It is important to be repetitive here: the above excerpts are for informational purposes only and under no circumstances should one believe that HYIP programs that are promoted by fraudsters in the buying and selling of MTN’s are real. They are not!

Standby Letters of Credit ?

A standby letter of credit is a bank instrument regulated by the Uniform Customs and Practice International Chamber of Commerce (ICC), Publication No. 500, International Standby Practices ISP98, ICC Publication No. 590 and the Uniform Commercial Code (UCC). The ICC 500 and ICC 590 are the rules set and the UCC is the law.

The standby letter of credit is quite flexible. ISP98 offers the following descriptive list, however, keep in mind that this is only a convenience list and can be expanded as needed depending on the specific functionality or application required.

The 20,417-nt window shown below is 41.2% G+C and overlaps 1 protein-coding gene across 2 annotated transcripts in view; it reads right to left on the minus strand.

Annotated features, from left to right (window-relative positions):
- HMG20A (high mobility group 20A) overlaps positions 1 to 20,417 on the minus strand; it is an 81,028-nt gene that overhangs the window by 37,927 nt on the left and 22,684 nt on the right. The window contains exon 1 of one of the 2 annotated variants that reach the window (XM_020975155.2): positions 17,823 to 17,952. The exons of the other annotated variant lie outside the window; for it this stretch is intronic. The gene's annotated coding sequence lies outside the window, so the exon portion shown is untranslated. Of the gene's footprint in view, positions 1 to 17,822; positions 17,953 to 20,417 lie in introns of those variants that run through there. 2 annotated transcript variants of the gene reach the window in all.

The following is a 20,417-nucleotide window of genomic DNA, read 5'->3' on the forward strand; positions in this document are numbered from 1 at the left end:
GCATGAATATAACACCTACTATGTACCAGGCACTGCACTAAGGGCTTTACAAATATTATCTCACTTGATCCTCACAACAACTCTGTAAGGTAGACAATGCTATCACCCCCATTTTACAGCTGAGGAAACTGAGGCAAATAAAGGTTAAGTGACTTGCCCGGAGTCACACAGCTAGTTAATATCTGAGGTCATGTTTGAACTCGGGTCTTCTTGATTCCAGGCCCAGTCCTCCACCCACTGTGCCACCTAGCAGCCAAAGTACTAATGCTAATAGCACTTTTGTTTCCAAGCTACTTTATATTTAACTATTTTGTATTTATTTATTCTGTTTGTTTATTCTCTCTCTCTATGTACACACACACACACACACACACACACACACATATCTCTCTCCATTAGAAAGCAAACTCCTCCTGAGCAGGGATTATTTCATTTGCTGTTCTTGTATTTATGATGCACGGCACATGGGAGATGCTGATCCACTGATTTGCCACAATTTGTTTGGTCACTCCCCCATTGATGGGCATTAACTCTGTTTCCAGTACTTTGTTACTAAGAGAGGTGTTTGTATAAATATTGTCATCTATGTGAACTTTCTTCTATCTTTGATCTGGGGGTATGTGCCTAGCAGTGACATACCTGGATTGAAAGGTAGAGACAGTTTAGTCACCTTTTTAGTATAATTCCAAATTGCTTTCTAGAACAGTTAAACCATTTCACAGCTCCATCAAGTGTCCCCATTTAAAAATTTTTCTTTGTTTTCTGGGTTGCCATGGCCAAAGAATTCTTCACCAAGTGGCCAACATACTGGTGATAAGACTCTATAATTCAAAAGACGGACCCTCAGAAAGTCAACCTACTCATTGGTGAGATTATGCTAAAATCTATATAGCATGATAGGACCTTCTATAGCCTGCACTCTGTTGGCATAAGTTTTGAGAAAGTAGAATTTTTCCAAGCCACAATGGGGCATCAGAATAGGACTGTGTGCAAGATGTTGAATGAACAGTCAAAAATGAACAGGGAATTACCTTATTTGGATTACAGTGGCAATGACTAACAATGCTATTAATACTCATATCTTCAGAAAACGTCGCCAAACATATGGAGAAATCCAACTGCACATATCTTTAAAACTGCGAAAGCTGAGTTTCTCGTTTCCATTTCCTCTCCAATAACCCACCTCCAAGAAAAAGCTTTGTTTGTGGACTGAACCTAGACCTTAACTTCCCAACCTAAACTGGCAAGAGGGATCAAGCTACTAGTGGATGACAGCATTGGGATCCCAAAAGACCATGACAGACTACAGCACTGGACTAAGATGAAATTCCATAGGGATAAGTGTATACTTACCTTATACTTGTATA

Standby Performance
Prepaid Prepayment
Standby for Bid Guarantee / Tender Bond
Counter Standby
Financial Alert
Standby Pay Direct
Insurance Alert
Commercial Standby

The standby letter of credit is conditioned on default or non-performance by the applicant, the party having the credit issued by his bank to the recipient. These instruments are, by themselves, non-negotiable and the obligations they represent are not easily transferable. ICC 500 Article 48 b, states "Credit is transferable only if expressly designated as" transferable "by the issuing bank" and, c, "The Sending Bank is under no obligation to make such a transfer except to the extent and in a manner expressly agreed by the bank. . "